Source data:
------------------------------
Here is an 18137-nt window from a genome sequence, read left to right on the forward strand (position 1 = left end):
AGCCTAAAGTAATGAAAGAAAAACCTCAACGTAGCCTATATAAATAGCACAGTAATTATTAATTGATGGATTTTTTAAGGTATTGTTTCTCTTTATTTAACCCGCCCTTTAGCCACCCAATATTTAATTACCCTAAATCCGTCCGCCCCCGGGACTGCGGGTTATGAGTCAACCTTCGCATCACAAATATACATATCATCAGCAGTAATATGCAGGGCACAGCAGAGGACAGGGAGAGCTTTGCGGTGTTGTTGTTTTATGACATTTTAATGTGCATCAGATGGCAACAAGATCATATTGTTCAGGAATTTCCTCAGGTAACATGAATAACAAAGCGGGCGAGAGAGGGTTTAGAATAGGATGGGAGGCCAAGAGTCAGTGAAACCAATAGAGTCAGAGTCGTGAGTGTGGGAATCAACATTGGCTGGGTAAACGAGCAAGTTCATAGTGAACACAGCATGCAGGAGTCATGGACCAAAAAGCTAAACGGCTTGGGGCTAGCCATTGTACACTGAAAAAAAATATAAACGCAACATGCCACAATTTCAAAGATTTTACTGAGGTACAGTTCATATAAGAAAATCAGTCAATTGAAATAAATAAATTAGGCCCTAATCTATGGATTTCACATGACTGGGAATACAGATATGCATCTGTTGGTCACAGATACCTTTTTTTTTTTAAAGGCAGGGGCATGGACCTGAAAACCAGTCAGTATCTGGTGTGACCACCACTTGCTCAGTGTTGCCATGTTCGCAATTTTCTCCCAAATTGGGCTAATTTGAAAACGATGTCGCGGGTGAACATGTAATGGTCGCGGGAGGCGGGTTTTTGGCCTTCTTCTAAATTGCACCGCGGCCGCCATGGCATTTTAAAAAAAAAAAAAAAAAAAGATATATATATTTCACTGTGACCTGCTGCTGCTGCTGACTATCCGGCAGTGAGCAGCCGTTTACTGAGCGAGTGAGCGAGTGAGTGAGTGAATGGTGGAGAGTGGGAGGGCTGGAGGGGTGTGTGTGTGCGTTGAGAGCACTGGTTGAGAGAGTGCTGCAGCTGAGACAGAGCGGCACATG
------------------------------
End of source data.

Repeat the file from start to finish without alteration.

Here is an 18137-nt window from a genome sequence, read left to right on the forward strand (position 1 = left end):
AGCCTAAAGTAATGAAAGAAAAACCTCAACGTAGCCTATATAAATAGCACAGTAATTATTAATTGATGGATTTTTTAAGGTATTGTTTCTCTTTATTTAACCCGCCCTTTAGCCACCCAATATTTAATTACCCTAAATCCGTCCGCCCCCGGGACTGCGGGTTATGAGTCAACCTTCGCATCACAAATATACATATCATCAGCAGTAATATGCAGGGCACAGCAGAGGACAGGGAGAGCTTTGCGGTGTTGTTGTTTTATGACATTTTAATGTGCATCAGATGGCAACAAGATCATATTGTTCAGGAATTTCCTCAGGTAACATGAATAACAAAGCGGGCGAGAGAGGGTTTAGAATAGGATGGGAGGCCAAGAGTCAGTGAAACCAATAGAGTCAGAGTCGTGAGTGTGGGAATCAACATTGGCTGGGTAAACGAGCAAGTTCATAGTGAACACAGCATGCAGGAGTCATGGACCAAAAAGCTAAACGGCTTGGGGCTAGCCATTGTACACTGAAAAAAAATATAAACGCAACATGCCACAATTTCAAAGATTTTACTGAGGTACAGTTCATATAAGAAAATCAGTCAATTGAAATAAATAAATTAGGCCCTAATCTATGGATTTCACATGACTGGGAATACAGATATGCATCTGTTGGTCACAGATACCTTTTTTTTTTTAAAGGCAGGGGCATGGACCTGAAAACCAGTCAGTATCTGGTGTGACCACCACTTGCTCAGTGTTGCCATGTTCGCAATTTTCTCCCAAATTGGGCTAATTTGAAAACGATGTCGCGGGTGAACATGTAATGGTCGCGGGAGGCGGGTTTTTGGCCTTCTTCTAAATTGCACCGCGGCCGCCATGGCATTTTAAAAAAAAAAAAAAAAAAAGATATATATATTTCACTGTGACCTGCTGCTGCTGCTGACTATCCGGCAGTGAGCAGCCGTTTACTGAGCGAGTGAGCGAGTGAGTGAGTGAATGGTGGAGAGTGGGAGGGCTGGAGGGGTGTGTGTGTGCGTTGAGAGCACTGGTTGAGAGAGTGCTGCAGCTGAGACAGAGCGGCACATG